Art therapy might seem like a fairly modern concept but it has actually been around since the 1940s. But, what is it exactly and how can people benefit from this therapy?
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Art therapy explained
Art therapy is a form of creative expression using a wide range of art media, such as painting, drawing, sculpting or photography. The art created by someone is used to provide insights into their feelings and emotions, which may be difficult to express verbally. A trained therapist works with a person to understand and interpret their art and its meanings in terms of how a person thinks or feels. Art therapy can be carried out individually or within a group setting.
It’s important to note that art therapy isn’t about developing skills or talent in art. The process of creating art is more important than the end result. This makes art therapy a universal approach, suitable for all age groups. In particular, it can be useful for helping children deal with difficult emotions that they can’t put into words.
Reduce stress, anxiety and depression
Art therapy can help people cope with feelings of stress, anxiety and depression. Negative thoughts and difficult emotions associated with these conditions can be analysed and examined through the creation of art, with a view to releasing these feelings or dealing with them in a better way.
In particular, the process of creating art itself is very therapeutic. It helps you focus on what you’re doing, forgetting all of your worries. Switching off gives your troubled mind a break, helping it to heal.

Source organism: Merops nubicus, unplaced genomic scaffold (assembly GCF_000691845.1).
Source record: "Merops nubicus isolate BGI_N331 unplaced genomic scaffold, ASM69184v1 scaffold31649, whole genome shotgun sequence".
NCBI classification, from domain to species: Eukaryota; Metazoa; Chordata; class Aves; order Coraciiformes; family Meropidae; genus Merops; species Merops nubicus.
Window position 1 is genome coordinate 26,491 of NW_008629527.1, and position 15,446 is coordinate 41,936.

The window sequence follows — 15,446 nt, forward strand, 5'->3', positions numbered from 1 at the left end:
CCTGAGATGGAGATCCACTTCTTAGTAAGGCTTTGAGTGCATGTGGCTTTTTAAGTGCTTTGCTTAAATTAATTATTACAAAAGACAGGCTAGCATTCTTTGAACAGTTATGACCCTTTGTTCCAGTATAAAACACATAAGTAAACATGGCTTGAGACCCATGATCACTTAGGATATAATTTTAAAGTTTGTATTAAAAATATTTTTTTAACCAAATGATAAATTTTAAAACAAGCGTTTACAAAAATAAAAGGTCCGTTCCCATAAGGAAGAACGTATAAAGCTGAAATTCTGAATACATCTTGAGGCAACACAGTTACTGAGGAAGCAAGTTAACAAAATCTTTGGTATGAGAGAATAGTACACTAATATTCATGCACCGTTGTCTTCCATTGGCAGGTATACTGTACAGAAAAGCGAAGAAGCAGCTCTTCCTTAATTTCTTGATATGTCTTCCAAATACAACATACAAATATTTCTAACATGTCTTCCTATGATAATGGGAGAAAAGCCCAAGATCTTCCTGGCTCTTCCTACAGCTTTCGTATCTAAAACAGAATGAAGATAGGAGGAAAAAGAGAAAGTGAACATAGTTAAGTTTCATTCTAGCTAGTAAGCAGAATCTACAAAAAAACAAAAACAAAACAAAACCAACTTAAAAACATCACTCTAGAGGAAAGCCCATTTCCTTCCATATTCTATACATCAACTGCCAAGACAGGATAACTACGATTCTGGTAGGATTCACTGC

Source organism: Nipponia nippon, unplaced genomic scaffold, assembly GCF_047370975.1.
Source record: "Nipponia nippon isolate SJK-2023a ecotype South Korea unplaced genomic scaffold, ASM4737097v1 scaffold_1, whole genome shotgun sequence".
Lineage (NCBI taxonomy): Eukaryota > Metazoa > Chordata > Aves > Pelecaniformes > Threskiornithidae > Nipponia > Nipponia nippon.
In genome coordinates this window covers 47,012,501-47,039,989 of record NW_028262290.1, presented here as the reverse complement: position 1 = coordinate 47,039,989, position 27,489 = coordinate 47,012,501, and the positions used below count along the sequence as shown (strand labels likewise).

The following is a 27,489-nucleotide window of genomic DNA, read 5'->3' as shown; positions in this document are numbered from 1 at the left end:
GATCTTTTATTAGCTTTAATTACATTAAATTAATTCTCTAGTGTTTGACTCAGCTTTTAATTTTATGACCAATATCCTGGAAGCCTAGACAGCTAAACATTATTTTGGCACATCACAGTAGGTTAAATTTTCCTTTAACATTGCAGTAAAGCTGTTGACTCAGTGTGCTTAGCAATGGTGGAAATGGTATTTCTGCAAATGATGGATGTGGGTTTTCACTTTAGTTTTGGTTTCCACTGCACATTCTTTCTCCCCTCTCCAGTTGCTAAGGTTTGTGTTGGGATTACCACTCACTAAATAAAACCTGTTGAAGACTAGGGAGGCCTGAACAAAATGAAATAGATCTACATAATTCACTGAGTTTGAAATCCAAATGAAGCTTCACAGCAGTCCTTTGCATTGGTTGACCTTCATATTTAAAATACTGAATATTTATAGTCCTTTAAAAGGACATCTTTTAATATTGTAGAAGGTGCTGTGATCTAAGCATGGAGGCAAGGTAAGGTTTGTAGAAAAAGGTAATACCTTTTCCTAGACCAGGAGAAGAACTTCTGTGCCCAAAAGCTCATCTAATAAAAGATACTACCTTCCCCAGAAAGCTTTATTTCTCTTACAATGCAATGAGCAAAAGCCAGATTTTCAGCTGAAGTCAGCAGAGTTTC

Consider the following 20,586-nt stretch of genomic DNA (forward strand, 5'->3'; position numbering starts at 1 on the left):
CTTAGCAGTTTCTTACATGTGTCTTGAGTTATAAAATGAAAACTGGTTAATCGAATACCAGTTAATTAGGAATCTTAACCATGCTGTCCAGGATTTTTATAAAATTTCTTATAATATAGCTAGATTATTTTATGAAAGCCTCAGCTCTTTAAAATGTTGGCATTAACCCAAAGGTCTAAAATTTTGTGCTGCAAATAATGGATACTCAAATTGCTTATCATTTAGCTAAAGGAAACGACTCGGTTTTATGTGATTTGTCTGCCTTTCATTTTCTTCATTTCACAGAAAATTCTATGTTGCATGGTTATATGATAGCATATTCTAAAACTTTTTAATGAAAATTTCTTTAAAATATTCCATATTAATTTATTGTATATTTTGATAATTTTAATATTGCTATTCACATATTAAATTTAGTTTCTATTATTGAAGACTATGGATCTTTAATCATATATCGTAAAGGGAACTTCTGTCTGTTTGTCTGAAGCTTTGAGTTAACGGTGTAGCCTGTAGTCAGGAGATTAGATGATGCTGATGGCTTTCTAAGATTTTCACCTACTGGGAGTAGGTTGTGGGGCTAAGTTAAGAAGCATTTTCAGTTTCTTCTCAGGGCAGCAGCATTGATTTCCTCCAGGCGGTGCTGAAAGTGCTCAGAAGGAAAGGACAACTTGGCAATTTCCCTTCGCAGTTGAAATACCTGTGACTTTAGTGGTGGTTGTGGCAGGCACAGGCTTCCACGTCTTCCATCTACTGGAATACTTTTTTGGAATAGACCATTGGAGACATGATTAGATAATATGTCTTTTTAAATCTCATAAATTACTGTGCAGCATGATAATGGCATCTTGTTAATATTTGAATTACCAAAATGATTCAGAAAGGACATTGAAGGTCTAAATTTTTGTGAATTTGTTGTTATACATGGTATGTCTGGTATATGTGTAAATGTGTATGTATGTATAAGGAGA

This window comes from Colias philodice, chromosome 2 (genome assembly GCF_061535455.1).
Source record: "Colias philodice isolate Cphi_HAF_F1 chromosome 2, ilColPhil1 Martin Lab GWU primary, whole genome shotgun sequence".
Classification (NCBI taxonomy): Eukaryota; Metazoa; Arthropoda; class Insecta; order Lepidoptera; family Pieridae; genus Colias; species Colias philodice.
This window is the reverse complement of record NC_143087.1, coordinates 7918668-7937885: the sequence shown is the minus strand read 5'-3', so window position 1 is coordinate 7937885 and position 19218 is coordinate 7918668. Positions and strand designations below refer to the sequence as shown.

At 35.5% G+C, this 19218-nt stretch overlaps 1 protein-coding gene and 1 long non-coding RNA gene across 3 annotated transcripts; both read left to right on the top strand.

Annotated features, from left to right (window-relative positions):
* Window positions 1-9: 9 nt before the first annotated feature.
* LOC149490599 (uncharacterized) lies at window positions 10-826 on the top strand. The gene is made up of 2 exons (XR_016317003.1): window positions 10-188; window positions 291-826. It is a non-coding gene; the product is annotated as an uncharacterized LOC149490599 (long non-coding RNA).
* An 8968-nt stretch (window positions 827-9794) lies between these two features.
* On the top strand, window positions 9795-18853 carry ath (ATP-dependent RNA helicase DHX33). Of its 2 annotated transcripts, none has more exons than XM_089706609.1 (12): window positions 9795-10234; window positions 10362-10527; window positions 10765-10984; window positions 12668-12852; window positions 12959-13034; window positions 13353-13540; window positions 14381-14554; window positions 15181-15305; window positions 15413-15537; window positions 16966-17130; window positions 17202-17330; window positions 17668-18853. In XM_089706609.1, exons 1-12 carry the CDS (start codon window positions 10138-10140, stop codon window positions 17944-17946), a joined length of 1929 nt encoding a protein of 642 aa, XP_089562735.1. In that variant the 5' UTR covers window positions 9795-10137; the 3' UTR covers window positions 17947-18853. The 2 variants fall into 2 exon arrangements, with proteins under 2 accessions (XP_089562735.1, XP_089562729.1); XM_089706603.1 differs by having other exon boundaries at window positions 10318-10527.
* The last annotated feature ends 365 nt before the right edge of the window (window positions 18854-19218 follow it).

Deal with traumatic experiences
Some people who have experienced traumatic events may struggle to deal with their emotions in the aftermath, often resulting in the development of post-traumatic stress disorder (PTSD). Sufferers may suppress difficult emotions or struggle to put into words how they feel. This is where art therapy can help. It can access part of the brain that deals with buried emotions, without needing to translate them into words. By working through the emotions of the traumatic experience through the self-expression of art, it offers the person a chance to open up, confront their fears and find peace of mind.
Tackle eating disorders
Eating disorders are very complex and it’s not always easy for a person to understand the underlying causes of the condition. Studies have shown that art therapy can help people suffering from eating disorders by enabling them to discover insights into how they think or deal with situations. The process of art can access untapped thoughts and feelings that may have contributed to an eating disorder, and understanding these may pave the way for tackling the condition and making positive changes.
Art therapy earns its stripes in dealing with a wide range of emotional issues, but it has also shown to be useful for helping to ease the symptoms of some physical problems. In particular, studies demonstrate that people suffering from pain can find improvement from art therapy. This could be because the therapy works as a distraction, but also since the mind and body are inextricably linked. Anything that has a positive effect on the mind can help to heal the body, too.
In many cases, unravelling emotions through the process of creating art can help people to come to terms with an illness, enabling them to see how this may have changed their perception of the world.
Improve cognitive functions
Researchers how proven that art therapy can greatly assist those with cognitive impairment, such as through conditions like dementia, stroke or Parkinson’s disease. This is because creating art stimulates the brain and creates new neural pathways, which can bolster mental functioning. Indeed, one study found that stroke patients who undertook 10 weeks of art therapy a couple of times per week showed significant improvements in their cognition.